Average London asking prices increase by almost £20k in October

Price riseAn October increase of 4.3% or less would have meant London prices fell year-on-year. However, the 18,497 sellers who came to the market in the last month increased their average asking prices by 5% compared to sellers in the previous month. This is a normal reaction to the start of the autumn selling season after the summer holiday period. New sellers and their estate agents have an inbuilt instinct to increase prices every October – which has happened in London every year since 2002. Their behaviour has not changed since the credit crunch, and while the Lehman Brothers collapse in September 2008 held the October rise down to just 0.3%, last October saw a spike of 6.5%. This illustrates how firmly the expectation of rising property prices is embedded in the home owner psyche in the capital.


Miles Shipside, director of Rightmove, comments: “Every year, vendors coming to market after the summer holidays hope to take advantage of any positive price impetus from buyers who are keen to be in a new home before Christmas. Between 2007 and 2009, October sellers tried higher prices in spite of the ‘credit crunched’ housing market, and it’s a habit that is proving hard to kick in the ‘spending review’ market of October 2010. It’s not likely to be a successful tactic, though it is a sign that many sellers are not experiencing high levels of financial stress but can’t afford to accept a lower price if they are to make their sums stack up for the next move”.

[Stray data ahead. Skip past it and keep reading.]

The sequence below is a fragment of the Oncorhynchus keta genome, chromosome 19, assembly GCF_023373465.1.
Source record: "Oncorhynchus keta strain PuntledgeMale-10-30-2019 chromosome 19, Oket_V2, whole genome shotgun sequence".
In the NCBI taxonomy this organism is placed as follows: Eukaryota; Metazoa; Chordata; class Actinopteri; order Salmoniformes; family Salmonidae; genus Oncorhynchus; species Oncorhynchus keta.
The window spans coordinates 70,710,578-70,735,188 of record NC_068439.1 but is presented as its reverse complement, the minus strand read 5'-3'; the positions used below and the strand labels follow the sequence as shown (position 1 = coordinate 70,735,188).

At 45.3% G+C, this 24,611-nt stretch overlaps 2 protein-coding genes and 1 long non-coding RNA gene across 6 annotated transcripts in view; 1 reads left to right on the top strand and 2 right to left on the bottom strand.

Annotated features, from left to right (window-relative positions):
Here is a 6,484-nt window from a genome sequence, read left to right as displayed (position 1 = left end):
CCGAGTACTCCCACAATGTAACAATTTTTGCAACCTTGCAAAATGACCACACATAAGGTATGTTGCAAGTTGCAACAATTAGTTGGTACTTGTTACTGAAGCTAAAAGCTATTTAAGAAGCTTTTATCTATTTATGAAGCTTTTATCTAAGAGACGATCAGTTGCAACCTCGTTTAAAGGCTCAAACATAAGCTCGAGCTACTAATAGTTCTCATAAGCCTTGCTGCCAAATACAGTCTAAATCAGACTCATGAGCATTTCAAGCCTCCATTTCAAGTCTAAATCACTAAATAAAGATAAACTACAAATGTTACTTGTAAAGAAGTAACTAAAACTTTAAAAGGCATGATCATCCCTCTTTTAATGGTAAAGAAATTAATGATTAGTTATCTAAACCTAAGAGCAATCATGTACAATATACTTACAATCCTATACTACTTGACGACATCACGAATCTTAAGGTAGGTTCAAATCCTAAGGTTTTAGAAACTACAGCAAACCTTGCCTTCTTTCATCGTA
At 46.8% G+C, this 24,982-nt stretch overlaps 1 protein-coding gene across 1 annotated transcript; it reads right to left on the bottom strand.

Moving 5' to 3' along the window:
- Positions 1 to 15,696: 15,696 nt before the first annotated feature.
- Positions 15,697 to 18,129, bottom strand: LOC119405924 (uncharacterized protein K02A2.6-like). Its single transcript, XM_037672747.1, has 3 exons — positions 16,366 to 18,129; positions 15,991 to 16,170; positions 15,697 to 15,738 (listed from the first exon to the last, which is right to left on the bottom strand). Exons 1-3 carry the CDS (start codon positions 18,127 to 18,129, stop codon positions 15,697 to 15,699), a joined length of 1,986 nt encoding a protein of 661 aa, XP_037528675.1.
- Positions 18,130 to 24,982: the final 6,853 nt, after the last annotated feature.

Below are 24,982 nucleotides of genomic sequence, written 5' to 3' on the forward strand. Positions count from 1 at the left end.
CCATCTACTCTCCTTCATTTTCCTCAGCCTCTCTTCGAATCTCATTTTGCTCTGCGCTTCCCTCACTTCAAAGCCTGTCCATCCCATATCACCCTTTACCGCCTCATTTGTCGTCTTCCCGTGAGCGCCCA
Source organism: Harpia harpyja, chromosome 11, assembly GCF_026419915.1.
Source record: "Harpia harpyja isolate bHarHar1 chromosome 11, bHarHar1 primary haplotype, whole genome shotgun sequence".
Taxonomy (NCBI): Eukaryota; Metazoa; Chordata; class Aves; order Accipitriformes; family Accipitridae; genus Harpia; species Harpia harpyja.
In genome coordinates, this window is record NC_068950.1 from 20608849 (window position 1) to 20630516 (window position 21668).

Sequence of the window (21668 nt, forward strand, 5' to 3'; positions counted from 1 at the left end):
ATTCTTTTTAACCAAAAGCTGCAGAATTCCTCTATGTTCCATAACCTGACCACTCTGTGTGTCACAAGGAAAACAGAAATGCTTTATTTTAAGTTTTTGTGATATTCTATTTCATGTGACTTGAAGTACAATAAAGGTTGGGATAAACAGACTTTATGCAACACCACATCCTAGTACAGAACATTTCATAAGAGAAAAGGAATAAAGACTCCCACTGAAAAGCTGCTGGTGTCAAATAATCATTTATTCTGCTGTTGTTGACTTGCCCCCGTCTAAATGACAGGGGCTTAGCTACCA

A key question for sellers will be whether they will be missing out on early buyer interest by dropping prices once their property is on the market. Research from Rightmove this month shows how the number of webpage views a property receives in the first week of coming to market is double that of the second and third weeks combined.


Shipside adds: “Some estate agents are showing a much stiffer resolve than others about the prices they are recommending. For some agents and sellers there is the temptation to initially launch to the market at a speculative price, knowing one can always reduce it later. Given rising stock levels in some parts of London and some signs of a tempering of buyer appetite, such a strategy stands less chance of success than a few months ago.”


From a national perspective, the government’s Comprehensive Spending Review is likely to have a negative effect on housing market sentiment and consequently challenge further any perception of pricing power among sellers. However, due to the international origins of many buyers in the capital, the better-heeled locations are likely to be less susceptible.


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